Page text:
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Sorry, But Madonsela Has No Interest In Being State President

Madonsela says she is neither qualified nor interested in being president of the country.

16/01/2017 14:54 SAST | Updated 18/01/2017 06:47 SAST
Gianluigi Guercia / AFP / Getty Images

Former public protector Thuli Madonsela said in very clear language that she has no interest in being the head of state.

Speaking at the Cape Town Press Club on Monday, Madonsela chuckled at the prospect and said she was "neither qualified to be president ... [I have] no interest in that job". She said part of the reason why public institutions had been rendered dysfunctional was that competent people were taken out of their comfort zones and placed in other jobs "like a fish out of water".

Such a person does one's best but that best "is not good enough", she said, in obvious reference to her capabilities as a politician. But she said that South Africa "does deserve a good president".

Asked whether she foresaw political changes in South Africa's landscape — such as the sweeping from power of corrupt forces in state government — Madonsela said that as South Africa "struggles to rebuild itself ... to find its way back to the north star that inspired [early ANC leader] Pixley ka Seme ... we do need [such] a president".

Referring to the apartheid period she said it was "terrible to be a Cinderella as black people [were] under apartheid". That had been a terrible recipe for conflict.

There was now a danger of creating an environment "where whites feel like Cinderella" and that too would be a recipe for conflict. She also expressed concern that there was now a narrative about the evils of white monopoly capital, and believed this was a mask used by corrupt people as, in Africa, there has been a tendency to use the ethnic ticket when governance goes wrong.

Madonsela's type of president is one who builds a united country where there is growth "and redistribution".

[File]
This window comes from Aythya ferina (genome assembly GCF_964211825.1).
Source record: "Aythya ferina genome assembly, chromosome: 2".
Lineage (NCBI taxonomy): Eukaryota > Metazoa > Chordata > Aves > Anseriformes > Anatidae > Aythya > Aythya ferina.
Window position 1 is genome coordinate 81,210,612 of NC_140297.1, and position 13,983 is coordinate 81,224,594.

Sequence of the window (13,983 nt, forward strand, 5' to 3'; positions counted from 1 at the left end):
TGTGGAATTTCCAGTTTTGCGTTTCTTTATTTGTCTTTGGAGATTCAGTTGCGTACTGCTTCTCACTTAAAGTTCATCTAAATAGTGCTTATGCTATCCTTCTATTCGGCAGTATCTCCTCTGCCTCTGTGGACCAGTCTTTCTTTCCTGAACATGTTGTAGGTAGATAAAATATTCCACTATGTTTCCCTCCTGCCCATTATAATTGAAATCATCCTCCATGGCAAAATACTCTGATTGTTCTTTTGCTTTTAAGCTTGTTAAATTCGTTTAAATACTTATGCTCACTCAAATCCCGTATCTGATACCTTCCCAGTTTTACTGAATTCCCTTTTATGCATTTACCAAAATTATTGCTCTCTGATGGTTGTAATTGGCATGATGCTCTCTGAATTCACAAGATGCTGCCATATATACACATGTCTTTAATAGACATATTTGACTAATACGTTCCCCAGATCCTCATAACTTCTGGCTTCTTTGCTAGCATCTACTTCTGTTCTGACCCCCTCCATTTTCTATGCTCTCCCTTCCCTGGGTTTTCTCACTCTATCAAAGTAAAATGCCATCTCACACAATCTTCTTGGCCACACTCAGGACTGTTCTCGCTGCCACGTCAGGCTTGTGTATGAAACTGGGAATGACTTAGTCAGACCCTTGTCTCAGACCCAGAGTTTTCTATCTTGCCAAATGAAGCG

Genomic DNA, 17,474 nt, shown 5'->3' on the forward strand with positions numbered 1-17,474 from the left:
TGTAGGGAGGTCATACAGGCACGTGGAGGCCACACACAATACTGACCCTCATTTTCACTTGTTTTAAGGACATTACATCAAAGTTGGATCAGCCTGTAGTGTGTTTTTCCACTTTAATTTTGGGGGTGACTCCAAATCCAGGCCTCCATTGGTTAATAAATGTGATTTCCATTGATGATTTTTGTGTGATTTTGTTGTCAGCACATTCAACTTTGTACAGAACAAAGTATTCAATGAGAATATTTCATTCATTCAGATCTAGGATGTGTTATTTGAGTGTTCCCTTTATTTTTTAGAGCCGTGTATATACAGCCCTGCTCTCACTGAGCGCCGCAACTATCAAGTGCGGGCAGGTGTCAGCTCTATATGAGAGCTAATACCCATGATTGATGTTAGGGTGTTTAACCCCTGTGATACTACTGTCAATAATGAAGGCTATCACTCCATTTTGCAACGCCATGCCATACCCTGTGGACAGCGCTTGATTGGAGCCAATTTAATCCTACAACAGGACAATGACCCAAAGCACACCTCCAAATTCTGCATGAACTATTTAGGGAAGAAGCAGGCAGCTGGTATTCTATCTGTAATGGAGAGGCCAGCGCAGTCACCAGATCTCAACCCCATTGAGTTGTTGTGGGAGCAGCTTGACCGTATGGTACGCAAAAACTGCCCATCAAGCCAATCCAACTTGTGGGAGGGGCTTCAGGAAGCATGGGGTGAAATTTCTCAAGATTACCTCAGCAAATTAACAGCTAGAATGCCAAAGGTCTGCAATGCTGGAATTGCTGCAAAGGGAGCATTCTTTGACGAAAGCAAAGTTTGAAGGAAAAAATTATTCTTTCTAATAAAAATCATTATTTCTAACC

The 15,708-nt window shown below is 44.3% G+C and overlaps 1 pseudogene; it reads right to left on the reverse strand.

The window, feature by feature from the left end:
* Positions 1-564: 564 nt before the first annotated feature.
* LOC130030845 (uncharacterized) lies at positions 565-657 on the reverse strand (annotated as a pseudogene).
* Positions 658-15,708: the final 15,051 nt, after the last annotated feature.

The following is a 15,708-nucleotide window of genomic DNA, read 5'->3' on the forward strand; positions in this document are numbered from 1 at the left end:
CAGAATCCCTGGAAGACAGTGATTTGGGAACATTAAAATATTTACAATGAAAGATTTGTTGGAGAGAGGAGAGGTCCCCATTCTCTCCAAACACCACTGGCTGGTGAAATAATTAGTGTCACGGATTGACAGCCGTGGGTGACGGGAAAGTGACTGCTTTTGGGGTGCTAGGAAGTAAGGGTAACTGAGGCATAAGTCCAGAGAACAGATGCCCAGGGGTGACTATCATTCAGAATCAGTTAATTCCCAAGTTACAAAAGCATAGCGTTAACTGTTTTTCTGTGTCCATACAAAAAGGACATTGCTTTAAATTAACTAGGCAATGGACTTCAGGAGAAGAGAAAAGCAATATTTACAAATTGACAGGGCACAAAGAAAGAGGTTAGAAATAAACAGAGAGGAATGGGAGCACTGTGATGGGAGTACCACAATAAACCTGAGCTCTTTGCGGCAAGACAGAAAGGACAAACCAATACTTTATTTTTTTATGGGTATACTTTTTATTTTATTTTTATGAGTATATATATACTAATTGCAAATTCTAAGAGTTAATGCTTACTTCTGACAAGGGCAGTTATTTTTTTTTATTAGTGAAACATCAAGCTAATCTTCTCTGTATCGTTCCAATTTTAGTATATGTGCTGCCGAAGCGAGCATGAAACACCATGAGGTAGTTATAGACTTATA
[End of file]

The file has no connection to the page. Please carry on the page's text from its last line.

"As long as the face of poverty is black and female and the face of wealth is white and male, that is a recipe for disaster."

Pondering whether the next president should be a man or a woman, she said she would prefer a woman president. "I would love it to be female," she said, but warned that if that woman was "a proxy" — for dark forces or wrongdoing — that would "be worse than having a man".

Asked from the floor of the function — held at the Cape Town Kelvin Grove Club — who is really in charge of the South Africa government at present, she laughed. "We officially ... we have a government." The audience roared in agreement.

Earlier during the conference, she said that if Deputy Finance Minister Mcebisi Jonas and former MP Vytjie Mentor lied about being offered jobs by members of the Gupta family, then this too must be exposed. But that matter could not be laid to rest just because she had left the office of Public Protector.

Referring to Mentor — a former chairperson of the National Assembly public enterprises committee — the former Public Protector, who is about to spend a year at Harvard University in Massachussetts, said: "We need to know whether [she] was lying or not."

Mentor last year reported that she was called to Pretoria to meet with President Jacob Zuma, but was instead collected by members of the Gupta family and taken to their mansion in Saxonwold. She reported that Zuma was sitting in another room when she was offered the role of minster of public enterprises.

"She may well be lying, but we need to know whether she is lying or not," Madonsela said.

She said if a commission of inquiry was not set up to test the allegations of Mentor and Jonas and others, "there would always be a trust deficit [in government]".

Madonsela was concerned about the concept of white monopoly capital dominating the political narrative, which she said was something new. "I am not saying there is no white monopoly capital [problem]," she said. But this should not be a mask to allow two political families — the Zumas and the Guptas — "advancing themselves through state resources".

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